14. Practice to ensure you are approximately the correct amount of time. Factor in the fact that you will likely go a bit fast. Ending late or very early is not good, you don't want your talk to bleed into the next speaker's allotted time (that is very rude) and you also don't want the audience to feel they didn't get enough of you. If you go under, perhaps use that time for Q&A.
  15. Take a breath in-between each major point - so the audience has time to digest the info, and so that you can breathe. 
  16. If you see the audience's eyes sort of closing a bit, this likely means they are tired or their "brains are full". This might be from all the previous talks, or yours, but it likely means they are having trouble keeping up. It generally does not mean that you are boring. 
  17. If you see many people playing with their phones this can be good or bad. Sometimes they are taking notes or tweeting about you, but other times they are just distracted. If you happen to be good at telling jokes, this would be an ideal time to briefly stop and tell a joke, to get their attention back. This approach is not for everyone, and you have to know for sure that you are funny. A bad joke will potentially make people leave.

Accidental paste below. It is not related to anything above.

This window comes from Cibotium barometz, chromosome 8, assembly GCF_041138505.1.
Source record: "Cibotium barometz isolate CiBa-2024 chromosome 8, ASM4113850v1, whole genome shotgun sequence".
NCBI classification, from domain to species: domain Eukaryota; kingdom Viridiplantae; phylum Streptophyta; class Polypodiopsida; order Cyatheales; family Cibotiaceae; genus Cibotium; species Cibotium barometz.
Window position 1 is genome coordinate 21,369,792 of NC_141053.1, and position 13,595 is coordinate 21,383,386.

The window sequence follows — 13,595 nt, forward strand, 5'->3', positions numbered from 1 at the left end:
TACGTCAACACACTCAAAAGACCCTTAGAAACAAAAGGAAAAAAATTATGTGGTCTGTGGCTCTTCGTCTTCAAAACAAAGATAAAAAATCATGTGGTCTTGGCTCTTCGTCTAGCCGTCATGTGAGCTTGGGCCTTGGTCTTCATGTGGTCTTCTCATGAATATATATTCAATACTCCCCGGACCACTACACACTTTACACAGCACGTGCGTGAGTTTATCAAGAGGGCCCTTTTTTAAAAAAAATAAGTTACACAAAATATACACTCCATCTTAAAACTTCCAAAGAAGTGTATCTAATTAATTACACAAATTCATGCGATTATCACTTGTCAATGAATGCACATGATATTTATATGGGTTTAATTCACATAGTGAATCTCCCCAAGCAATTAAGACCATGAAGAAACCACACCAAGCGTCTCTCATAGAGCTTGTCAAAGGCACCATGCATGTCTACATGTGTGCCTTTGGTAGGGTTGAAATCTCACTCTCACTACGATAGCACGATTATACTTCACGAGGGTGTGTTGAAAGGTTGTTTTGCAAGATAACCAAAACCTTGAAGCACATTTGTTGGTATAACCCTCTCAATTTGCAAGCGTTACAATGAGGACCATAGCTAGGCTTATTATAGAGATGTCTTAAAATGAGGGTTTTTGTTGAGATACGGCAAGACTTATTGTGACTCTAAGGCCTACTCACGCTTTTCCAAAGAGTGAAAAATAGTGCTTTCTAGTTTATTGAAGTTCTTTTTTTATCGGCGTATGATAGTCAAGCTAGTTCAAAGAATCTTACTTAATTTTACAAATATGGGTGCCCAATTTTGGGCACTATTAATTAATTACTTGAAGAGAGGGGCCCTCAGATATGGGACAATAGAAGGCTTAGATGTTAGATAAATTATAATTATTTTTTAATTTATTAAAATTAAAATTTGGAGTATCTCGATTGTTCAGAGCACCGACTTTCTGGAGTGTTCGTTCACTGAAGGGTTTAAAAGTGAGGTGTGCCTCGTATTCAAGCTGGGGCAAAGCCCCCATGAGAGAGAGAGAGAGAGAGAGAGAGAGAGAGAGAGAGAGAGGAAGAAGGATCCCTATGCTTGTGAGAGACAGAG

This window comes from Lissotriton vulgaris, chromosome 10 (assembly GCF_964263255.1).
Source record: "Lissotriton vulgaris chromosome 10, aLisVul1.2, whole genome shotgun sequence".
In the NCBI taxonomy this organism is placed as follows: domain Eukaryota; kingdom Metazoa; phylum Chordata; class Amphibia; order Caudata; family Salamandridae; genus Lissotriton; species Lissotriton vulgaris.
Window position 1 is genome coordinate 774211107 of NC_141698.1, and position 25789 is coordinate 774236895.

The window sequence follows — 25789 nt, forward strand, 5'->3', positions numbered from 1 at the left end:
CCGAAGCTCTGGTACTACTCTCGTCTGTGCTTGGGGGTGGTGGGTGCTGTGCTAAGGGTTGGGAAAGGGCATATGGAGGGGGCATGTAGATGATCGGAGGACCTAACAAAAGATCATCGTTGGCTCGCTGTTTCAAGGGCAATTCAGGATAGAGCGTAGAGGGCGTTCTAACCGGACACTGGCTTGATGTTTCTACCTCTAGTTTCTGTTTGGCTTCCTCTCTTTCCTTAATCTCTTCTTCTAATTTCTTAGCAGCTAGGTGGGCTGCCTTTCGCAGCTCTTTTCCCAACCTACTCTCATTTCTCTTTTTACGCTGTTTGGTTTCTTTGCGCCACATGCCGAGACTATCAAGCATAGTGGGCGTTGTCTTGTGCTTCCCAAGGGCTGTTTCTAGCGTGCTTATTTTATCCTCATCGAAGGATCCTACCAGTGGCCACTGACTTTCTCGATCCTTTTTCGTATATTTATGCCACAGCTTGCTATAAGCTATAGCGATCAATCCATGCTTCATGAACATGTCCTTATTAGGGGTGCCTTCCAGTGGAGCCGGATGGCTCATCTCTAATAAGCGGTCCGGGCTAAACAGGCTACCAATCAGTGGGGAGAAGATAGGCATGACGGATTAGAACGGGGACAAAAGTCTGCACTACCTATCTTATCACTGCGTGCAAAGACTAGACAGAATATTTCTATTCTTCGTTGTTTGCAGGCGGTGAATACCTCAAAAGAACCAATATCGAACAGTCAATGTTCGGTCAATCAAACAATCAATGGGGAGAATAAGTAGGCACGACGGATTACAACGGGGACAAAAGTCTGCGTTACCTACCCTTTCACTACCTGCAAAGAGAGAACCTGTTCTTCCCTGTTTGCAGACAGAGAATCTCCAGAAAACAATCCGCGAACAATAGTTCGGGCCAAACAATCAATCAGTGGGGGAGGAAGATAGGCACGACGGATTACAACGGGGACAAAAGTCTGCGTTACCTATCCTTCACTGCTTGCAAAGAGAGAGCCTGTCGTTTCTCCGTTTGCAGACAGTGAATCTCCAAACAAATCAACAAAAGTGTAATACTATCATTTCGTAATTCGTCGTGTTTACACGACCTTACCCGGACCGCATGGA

18. Many people like to hear about where the future will go in your area of expertise, if you have some guesses, perhaps share them?
  19. Unless your talk is "an intro to xyz" or level 101, don't spend more than 10 minutes of your talk giving background on the topic. If I go to a cryptocurrency talk and they spend 30 of the 50 minutes talking about the origins of bitcoin, I'm going to play with my phone and wait for the talk to actually start. 
  20. If you feel comfortable, give a rough outline of your talk right at the start, then the audience knows what to expect. 
  21. If possible, have links from your talk to longer videos or blog posts that go deeper into specific topics. Even if the videos or blogs are not yours, if they are good, it's nice to give the audience more if they want more.